2. How much of a partner can this partner be?
The word partner should actually mean something. And there’s a way in which, Dalpes said, the partner should even be better than you in how they operationalize. “It’s also about being inspired,” she said, thinking of times when she’s walked onto a BPO floor and thought, ‘Whoa, we should be doing that,’ or ‘That's really cool,’ and ‘We'd love to be able to capitalize on that.’"
"If you couldn't walk through the floor of your potential partner and picture your own people working there, people that you love and you care about that work in your own company, then it's probably not going to be a good fit." - Sean Rivers
Your partner should be able to give you ideas on your business after running it for a while, said Rivers. They should have suggestions for how you can make your support better. “They've seen more. They've seen other companies do it. We get into a vacuum of how our own company works and it's very important that our partners can come back and say, ‘You know what? We've seen a lot of other companies do it this way. And based on what you're doing, that would probably work better.’” Or they can come back and validate you by saying, "What you're doing is so much better than what other partners do."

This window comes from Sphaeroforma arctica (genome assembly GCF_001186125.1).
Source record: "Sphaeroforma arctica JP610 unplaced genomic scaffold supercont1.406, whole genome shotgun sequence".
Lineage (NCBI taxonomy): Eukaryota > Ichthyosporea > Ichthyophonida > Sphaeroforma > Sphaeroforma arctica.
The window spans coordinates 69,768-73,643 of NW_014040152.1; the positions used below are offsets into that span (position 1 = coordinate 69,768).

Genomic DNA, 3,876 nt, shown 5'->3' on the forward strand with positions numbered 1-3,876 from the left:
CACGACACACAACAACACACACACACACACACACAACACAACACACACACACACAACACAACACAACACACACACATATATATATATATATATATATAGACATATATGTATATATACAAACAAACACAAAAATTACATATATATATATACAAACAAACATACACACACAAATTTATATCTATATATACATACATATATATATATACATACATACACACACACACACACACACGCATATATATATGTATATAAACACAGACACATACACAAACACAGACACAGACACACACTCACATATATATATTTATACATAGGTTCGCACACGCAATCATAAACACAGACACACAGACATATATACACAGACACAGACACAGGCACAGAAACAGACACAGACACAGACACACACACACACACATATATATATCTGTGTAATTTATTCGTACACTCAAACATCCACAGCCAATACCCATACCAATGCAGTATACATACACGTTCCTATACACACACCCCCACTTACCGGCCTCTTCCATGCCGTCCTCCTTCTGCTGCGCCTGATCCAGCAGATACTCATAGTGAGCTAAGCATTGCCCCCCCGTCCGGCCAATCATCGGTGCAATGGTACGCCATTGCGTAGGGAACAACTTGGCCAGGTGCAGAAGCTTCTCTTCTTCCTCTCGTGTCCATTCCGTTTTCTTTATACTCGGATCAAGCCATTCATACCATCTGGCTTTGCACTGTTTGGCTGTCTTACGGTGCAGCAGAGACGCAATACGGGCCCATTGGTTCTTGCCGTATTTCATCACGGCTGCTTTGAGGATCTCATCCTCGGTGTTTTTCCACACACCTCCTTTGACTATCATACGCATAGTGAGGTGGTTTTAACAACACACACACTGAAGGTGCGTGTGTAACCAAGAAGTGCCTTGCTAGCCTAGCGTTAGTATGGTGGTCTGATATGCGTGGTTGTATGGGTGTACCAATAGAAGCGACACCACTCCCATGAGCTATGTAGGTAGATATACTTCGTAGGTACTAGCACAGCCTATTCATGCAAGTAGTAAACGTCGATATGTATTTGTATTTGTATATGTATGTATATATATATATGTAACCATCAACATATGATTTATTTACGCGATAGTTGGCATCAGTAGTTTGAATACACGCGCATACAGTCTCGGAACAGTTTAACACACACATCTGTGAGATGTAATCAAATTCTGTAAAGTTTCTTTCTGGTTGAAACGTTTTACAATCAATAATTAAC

Ultimately, you should be able to learn, just like you would with any friend or colleague or collaborative partner. “If you're not learning something from them, you're probably not getting what you need from it,” said Rivers.
Partnership is a two-way street. If you're going to have a pizza party with your team, you should send a pizza over to your partner, says Rivers. Gestures like this are a meaningful way to keep everybody working together.